Judge Eaton’s historical home prepares for opening
More than 10 years after Judge Richard Eaton’s death, the museum he specified in his will is about to open.
The Behrens-Eaton Museum, one of the oldest homes in Shasta County, stands at 1520 West Street in Downtown Redding.
The Victorian-style home was built in 1895 by John Scott; it was purchased three years later in 1898 by then Shasta County Sheriff Charles Behrens, grandfather of Judge Richard Eaton.
The Behrens-Eaton family stayed in the home until Judge Richard Eaton’s death in 2003.
Judge Eaton left behind a will, stating specifically that he wanted to show future generations what a family home of that era looked like.
That’s exactly what happened.
“We would hope [the museum will open] within a month at least, unless we hit some unexpected snags,” said docent and supporter Joyce Morrow.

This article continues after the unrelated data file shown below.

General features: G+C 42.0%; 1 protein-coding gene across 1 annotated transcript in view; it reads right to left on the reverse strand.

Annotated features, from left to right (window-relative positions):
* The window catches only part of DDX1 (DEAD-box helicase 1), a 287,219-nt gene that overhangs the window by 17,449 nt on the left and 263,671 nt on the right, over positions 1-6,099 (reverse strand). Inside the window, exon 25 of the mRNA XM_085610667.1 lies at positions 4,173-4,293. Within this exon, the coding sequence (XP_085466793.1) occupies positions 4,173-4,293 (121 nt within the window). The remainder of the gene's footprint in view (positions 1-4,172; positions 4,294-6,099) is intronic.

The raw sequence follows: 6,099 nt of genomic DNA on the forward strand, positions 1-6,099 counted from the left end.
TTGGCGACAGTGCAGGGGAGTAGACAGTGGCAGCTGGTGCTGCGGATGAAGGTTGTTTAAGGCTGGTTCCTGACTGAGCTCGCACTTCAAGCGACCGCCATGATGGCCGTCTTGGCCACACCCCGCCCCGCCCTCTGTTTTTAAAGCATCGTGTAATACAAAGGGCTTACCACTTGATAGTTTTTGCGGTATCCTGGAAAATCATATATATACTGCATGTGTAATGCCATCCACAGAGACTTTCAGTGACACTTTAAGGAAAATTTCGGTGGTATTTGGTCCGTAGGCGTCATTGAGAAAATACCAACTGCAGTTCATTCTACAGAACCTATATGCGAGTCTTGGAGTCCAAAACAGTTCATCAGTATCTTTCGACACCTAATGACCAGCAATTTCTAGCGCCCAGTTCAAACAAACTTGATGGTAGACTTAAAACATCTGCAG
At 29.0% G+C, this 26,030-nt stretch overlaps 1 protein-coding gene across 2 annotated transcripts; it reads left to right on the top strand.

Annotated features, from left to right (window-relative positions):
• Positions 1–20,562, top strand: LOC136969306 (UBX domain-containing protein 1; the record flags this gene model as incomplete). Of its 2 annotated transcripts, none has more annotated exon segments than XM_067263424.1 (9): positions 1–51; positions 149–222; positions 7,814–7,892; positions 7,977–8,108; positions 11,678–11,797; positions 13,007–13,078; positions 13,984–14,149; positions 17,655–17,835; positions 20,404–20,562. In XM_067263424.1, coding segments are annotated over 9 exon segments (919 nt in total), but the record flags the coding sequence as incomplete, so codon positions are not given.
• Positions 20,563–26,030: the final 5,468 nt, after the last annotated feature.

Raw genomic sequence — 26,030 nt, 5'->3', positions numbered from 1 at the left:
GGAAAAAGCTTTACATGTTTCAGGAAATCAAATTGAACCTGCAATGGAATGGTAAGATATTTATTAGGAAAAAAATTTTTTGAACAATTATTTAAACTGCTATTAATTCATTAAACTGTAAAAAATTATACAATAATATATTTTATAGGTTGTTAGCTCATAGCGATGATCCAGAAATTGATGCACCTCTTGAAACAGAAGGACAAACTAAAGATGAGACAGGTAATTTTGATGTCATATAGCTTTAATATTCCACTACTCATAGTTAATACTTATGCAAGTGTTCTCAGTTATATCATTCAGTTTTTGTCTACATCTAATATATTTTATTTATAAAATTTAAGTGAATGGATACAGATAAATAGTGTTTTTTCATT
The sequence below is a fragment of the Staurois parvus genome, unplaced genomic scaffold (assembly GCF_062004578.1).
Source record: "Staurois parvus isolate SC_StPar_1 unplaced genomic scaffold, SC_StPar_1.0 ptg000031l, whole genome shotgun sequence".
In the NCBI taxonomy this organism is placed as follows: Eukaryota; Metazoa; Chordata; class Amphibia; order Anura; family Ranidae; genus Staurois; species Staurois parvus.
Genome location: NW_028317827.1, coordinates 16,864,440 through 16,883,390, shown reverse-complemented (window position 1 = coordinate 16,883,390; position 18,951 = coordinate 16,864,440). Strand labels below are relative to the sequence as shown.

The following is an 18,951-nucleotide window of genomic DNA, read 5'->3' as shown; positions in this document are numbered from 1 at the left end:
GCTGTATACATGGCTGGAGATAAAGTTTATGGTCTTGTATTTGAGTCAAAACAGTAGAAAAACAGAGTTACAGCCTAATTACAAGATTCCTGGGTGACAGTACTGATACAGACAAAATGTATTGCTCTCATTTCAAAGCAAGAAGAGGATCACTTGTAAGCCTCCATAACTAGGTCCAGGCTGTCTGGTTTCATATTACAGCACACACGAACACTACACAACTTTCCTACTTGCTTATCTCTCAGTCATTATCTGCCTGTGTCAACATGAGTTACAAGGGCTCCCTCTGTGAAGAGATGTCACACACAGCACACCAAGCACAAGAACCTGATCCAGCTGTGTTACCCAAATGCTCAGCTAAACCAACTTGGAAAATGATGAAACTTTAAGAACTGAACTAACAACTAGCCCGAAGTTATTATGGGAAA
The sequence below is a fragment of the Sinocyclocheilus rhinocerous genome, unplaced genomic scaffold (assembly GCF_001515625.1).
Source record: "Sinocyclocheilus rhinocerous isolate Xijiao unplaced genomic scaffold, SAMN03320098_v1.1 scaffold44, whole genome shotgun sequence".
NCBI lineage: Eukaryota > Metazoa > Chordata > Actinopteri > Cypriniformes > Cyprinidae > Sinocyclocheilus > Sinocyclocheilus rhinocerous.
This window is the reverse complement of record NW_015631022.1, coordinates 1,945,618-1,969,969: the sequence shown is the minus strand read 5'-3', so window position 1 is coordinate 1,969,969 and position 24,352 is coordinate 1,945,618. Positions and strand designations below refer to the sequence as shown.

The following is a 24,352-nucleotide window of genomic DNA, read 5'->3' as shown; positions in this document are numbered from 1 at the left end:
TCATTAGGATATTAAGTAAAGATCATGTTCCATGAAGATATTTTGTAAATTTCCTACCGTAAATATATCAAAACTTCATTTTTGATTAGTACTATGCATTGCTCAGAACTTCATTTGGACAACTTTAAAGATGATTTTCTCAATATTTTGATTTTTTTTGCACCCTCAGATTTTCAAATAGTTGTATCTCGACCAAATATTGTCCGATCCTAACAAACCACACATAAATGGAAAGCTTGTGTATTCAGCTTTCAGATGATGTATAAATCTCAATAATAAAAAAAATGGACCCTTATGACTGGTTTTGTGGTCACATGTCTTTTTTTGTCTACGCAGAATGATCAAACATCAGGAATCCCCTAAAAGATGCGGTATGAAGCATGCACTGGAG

The process to build the museum has taken this long because only donations and money gained from the interest garnered on Eaton’s estate can be used for the restoration.
Only the bottom floor will be opened up to the public, but as soon as the funds are available renovation will take place in the four bedrooms upstairs.
Morrow said, “The city has to give their final approval, but we’re checking things off bit by bit.”
Another perk; admission will be free.
Judge Eaton specified in his will that there should be no admission fee.
If maintenance costs should rise, however, there is a backup plan.
“There is a provision in the will if it becomes necessary,” said Morrow. “But the dictates say a free museum.”
Free admission can mean unwanted guests, and in this case, unwanted guests in a historical home with irreplaceable items.
Morrow didn’t seem too worried.
“We plan to have enough docents that we follow people around.”
The Behrens-Eaton Museum is selling memberships; bricks on the sidewalk are also available for $50.
For more information visit their website.
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